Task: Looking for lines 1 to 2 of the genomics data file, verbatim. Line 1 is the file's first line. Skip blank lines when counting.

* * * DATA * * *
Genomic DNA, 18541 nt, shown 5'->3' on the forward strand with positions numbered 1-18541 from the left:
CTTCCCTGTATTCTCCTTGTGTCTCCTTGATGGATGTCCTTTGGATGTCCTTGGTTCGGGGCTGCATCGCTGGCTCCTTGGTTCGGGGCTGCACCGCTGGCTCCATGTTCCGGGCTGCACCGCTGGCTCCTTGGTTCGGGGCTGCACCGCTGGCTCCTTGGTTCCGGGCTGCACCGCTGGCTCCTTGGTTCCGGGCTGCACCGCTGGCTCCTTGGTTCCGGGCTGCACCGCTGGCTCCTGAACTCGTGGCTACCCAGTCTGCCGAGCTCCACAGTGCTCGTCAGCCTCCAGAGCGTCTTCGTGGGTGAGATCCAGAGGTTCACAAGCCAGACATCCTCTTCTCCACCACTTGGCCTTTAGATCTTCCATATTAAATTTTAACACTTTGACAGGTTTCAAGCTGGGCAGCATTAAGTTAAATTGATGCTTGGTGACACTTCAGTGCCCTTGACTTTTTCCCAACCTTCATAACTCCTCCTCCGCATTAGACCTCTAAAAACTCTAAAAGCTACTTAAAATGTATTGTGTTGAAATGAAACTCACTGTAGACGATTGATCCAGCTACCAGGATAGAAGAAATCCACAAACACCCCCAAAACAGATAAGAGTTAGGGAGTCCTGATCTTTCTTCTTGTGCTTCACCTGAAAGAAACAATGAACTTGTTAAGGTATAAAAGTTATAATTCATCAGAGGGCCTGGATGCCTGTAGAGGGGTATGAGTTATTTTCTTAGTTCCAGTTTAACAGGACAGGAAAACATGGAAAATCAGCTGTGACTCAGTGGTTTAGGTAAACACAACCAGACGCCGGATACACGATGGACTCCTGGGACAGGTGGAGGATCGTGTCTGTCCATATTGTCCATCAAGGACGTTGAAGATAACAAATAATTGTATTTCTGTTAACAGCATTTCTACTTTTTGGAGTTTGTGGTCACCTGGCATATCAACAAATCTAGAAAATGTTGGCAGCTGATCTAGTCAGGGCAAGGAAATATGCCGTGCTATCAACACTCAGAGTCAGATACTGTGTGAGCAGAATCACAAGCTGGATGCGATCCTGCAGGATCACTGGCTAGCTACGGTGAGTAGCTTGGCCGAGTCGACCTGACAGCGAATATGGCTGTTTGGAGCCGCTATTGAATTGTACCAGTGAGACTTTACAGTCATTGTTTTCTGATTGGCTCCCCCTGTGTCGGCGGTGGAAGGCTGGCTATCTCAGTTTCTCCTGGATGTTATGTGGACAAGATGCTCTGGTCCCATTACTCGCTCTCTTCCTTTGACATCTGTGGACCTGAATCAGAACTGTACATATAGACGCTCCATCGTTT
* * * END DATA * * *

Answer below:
Genomic DNA, 18541 nt, shown 5'->3' on the forward strand with positions numbered 1-18541 from the left:
CTTCCCTGTATTCTCCTTGTGTCTCCTTGATGGATGTCCTTTGGATGTCCTTGGTTCGGGGCTGCATCGCTGGCTCCTTGGTTCGGGGCTGCACCGCTGGCTCCATGTTCCGGGCTGCACCGCTGGCTCCTTGGTTCGGGGCTGCACCGCTGGCTCCTTGGTTCCGGGCTGCACCGCTGGCTCCTTGGTTCCGGGCTGCACCGCTGGCTCCTTGGTTCCGGGCTGCACCGCTGGCTCCTGAACTCGTGGCTACCCAGTCTGCCGAGCTCCACAGTGCTCGTCAGCCTCCAGAGCGTCTTCGTGGGTGAGATCCAGAGGTTCACAAGCCAGACATCCTCTTCTCCACCACTTGGCCTTTAGATCTTCCATATTAAATTTTAACACTTTGACAGGTTTCAAGCTGGGCAGCATTAAGTTAAATTGATGCTTGGTGACACTTCAGTGCCCTTGACTTTTTCCCAACCTTCATAACTCCTCCTCCGCATTAGACCTCTAAAAACTCTAAAAGCTACTTAAAATGTATTGTGTTGAAATGAAACTCACTGTAGACGATTGATCCAGCTACCAGGATAGAAGAAATCCACAAACACCCCCAAAACAGATAAGAGTTAGGGAGTCCTGATCTTTCTTCTTGTGCTTCACCTGAAAGAAACAATGAACTTGTTAAGGTATAAAAGTTATAATTCATCAGAGGGCCTGGATGCCTGTAGAGGGGTATGAGTTATTTTCTTAGTTCCAGTTTAACAGGACAGGAAAACATGGAAAATCAGCTGTGACTCAGTGGTTTAGGTAAACACAACCAGACGCCGGATACACGATGGACTCCTGGGACAGGTGGAGGATCGTGTCTGTCCATATTGTCCATCAAGGACGTTGAAGATAACAAATAATTGTATTTCTGTTAACAGCATTTCTACTTTTTGGAGTTTGTGGTCACCTGGCATATCAACAAATCTAGAAAATGTTGGCAGCTGATCTAGTCAGGGCAAGGAAATATGCCGTGCTATCAACACTCAGAGTCAGATACTGTGTGAGCAGAATCACAAGCTGGATGCGATCCTGCAGGATCACTGGCTAGCTACGGTGAGTAGCTTGGCCGAGTCGACCTGACAGCGAATATGGCTGTTTGGAGCCGCTATTGAATTGTACCAGTGAGACTTTACAGTCATTGTTTTCTGATTGGCTCCCCCTGTGTCGGCGGTGGAAGGCTGGCTATCTCAGTTTCTCCTGGATGTTATGTGGACAAGATGCTCTGGTCCCATTACTCGCTCTCTTCCTTTGACATCTGTGGACCTGAATCAGAACTGTACATATAGACGCTCCATCGTTT